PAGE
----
Engaging Story and Interesting Performances
thornhillatthemovies.com | Venice, CA United States | 11/03/2006
(4 out of 5 stars)
"South Africa, 1980.
Patrick (Derek Luke, "Antwone Fisher ", "Glory Road"), a young father with a wife and two children, lives in a small house with his mother. He is very happy and has a good job as a foreman at a local refinery. In his off hours, he coaches a ragtag group of children in football. One day, traveling back from a wedding, they are stopped and questioned regarding an explosion at some railroad tracks. Patrick wants nothing to do with politics, because he knows it will jeopardize his family and his job. Later, Patrick takes his football team to a match and they win, so he stays over with them to compete in the finals. That evening, another explosion occurs at the plant where he works. Nic Voss (Tim Robbins), the head of the anti-terrorist team, brings him in for questioning. The same evening, Patrick visits an old girlfriend and his illegitimate son, and then lies about it, making him a suspect. Unable to get anywhere, Voss and his team take Patrick's wife in and torture her as well. Then Patrick confesses, but Nick knows he isn't telling the truth and lets him go. Fed up, Patrick decides to join the ANC, the African National Congress, and travels to Mozambique to begin training. Voss is determined to squash this group and soon learns that Patrick has joined up.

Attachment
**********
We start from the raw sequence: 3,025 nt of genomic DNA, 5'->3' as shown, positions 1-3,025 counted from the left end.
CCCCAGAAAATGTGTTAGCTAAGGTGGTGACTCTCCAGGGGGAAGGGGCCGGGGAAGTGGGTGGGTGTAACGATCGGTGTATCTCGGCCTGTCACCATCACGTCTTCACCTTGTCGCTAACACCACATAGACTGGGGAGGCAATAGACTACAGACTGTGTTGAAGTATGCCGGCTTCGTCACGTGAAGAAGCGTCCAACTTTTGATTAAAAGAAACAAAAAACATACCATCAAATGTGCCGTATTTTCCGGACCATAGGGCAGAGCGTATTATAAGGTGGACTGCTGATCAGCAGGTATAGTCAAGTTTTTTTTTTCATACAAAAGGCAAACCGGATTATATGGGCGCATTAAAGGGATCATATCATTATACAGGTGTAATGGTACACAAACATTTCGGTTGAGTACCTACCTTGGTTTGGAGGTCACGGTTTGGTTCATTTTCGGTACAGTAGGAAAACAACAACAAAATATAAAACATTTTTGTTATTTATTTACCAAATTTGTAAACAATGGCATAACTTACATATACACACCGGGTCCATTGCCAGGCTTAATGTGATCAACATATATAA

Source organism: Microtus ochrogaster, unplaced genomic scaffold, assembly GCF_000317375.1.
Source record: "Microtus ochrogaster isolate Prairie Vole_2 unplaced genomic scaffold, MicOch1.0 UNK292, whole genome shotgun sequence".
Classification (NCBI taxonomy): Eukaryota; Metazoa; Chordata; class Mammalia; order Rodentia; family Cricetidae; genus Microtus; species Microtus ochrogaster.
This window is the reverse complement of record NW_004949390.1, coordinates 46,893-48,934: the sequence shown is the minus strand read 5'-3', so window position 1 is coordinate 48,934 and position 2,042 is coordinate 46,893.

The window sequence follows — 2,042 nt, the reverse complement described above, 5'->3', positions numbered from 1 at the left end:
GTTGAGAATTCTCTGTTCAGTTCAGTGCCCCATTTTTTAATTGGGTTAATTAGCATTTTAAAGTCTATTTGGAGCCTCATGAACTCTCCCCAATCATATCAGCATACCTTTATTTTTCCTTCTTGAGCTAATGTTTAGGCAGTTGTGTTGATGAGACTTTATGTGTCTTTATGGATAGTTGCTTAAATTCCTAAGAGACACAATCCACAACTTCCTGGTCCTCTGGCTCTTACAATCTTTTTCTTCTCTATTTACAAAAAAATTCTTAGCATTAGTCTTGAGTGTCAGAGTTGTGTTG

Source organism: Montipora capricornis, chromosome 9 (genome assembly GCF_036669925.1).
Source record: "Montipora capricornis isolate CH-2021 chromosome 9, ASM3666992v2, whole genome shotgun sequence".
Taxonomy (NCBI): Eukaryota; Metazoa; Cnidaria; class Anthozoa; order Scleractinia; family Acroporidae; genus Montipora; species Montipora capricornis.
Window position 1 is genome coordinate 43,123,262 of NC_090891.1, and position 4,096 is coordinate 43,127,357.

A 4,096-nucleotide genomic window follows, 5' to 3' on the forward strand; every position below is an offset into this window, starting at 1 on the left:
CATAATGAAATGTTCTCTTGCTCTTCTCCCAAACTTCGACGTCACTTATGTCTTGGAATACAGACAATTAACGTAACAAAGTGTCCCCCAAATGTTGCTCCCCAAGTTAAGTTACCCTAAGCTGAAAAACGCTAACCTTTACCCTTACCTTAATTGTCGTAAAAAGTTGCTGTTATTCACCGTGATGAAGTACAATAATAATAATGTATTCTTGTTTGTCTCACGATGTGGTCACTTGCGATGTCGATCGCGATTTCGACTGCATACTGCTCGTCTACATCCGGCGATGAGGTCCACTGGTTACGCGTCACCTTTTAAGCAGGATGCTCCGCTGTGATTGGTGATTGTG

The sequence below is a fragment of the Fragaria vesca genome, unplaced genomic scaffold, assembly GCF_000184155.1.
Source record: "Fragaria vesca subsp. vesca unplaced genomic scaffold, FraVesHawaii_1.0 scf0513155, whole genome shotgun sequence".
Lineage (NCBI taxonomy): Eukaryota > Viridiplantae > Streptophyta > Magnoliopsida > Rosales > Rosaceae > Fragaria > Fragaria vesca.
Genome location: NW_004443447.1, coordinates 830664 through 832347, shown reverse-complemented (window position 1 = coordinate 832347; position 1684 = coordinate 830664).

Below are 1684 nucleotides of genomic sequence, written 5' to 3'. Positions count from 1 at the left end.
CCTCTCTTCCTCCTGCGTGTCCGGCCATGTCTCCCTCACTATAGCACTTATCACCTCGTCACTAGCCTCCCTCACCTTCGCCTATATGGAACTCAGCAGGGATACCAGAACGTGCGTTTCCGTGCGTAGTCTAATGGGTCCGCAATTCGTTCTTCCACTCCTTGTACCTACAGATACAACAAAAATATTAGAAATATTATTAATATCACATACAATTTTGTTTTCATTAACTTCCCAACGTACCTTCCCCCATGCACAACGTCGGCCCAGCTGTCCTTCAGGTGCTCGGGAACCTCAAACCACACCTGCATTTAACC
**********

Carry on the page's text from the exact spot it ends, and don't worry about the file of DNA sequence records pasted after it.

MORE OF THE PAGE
"Catch a Fire", directed by Phillip Noyce ("Clear and Present Danger") is a very good film about the life of a real figure in the struggle for South Africa's independence from Apartheid.
Derek Luke is very, very good as Patrick Chamusso. Patrick is so intent on living his life with his family, trying to provide for them, make sure they are happy, that he doesn't pay attention to politics. He knows that if he is even suspected of participating in any political movement he could lose his job, his house and his family would have to struggle. He is very happy where he is in life. He has a job as a foreman at Secunda, a local refinery, which provides a house and a car for his family. He has everything he could want.